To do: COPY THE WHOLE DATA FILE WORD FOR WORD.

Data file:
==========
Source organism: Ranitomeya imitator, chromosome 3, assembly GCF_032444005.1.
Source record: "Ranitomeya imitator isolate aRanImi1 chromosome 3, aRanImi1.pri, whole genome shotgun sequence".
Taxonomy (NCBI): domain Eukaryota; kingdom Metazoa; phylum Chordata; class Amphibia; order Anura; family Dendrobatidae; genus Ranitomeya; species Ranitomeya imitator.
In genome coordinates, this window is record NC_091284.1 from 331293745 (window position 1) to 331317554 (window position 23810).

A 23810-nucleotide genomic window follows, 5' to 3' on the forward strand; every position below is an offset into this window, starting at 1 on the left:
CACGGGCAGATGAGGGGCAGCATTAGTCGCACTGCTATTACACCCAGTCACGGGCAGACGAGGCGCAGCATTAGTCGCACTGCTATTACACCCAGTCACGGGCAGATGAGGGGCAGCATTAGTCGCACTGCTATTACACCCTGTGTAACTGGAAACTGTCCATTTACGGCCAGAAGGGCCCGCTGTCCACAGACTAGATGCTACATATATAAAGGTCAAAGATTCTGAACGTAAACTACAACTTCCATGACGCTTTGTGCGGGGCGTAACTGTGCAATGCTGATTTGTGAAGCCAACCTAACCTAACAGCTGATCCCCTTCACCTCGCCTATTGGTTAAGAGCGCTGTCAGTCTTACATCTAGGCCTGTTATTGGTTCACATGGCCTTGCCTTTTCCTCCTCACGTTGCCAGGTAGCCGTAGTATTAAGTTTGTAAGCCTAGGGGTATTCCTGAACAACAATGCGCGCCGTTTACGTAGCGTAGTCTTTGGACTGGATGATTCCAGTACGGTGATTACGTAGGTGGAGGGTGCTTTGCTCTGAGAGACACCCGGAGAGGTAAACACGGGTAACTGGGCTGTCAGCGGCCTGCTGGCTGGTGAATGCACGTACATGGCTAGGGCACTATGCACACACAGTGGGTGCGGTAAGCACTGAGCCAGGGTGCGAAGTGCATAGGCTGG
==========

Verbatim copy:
Source organism: Ranitomeya imitator, chromosome 3, assembly GCF_032444005.1.
Source record: "Ranitomeya imitator isolate aRanImi1 chromosome 3, aRanImi1.pri, whole genome shotgun sequence".
Taxonomy (NCBI): domain Eukaryota; kingdom Metazoa; phylum Chordata; class Amphibia; order Anura; family Dendrobatidae; genus Ranitomeya; species Ranitomeya imitator.
In genome coordinates, this window is record NC_091284.1 from 331293745 (window position 1) to 331317554 (window position 23810).

A 23810-nucleotide genomic window follows, 5' to 3' on the forward strand; every position below is an offset into this window, starting at 1 on the left:
CACGGGCAGATGAGGGGCAGCATTAGTCGCACTGCTATTACACCCAGTCACGGGCAGACGAGGCGCAGCATTAGTCGCACTGCTATTACACCCAGTCACGGGCAGATGAGGGGCAGCATTAGTCGCACTGCTATTACACCCTGTGTAACTGGAAACTGTCCATTTACGGCCAGAAGGGCCCGCTGTCCACAGACTAGATGCTACATATATAAAGGTCAAAGATTCTGAACGTAAACTACAACTTCCATGACGCTTTGTGCGGGGCGTAACTGTGCAATGCTGATTTGTGAAGCCAACCTAACCTAACAGCTGATCCCCTTCACCTCGCCTATTGGTTAAGAGCGCTGTCAGTCTTACATCTAGGCCTGTTATTGGTTCACATGGCCTTGCCTTTTCCTCCTCACGTTGCCAGGTAGCCGTAGTATTAAGTTTGTAAGCCTAGGGGTATTCCTGAACAACAATGCGCGCCGTTTACGTAGCGTAGTCTTTGGACTGGATGATTCCAGTACGGTGATTACGTAGGTGGAGGGTGCTTTGCTCTGAGAGACACCCGGAGAGGTAAACACGGGTAACTGGGCTGTCAGCGGCCTGCTGGCTGGTGAATGCACGTACATGGCTAGGGCACTATGCACACACAGTGGGTGCGGTAAGCACTGAGCCAGGGTGCGAAGTGCATAGGCTGG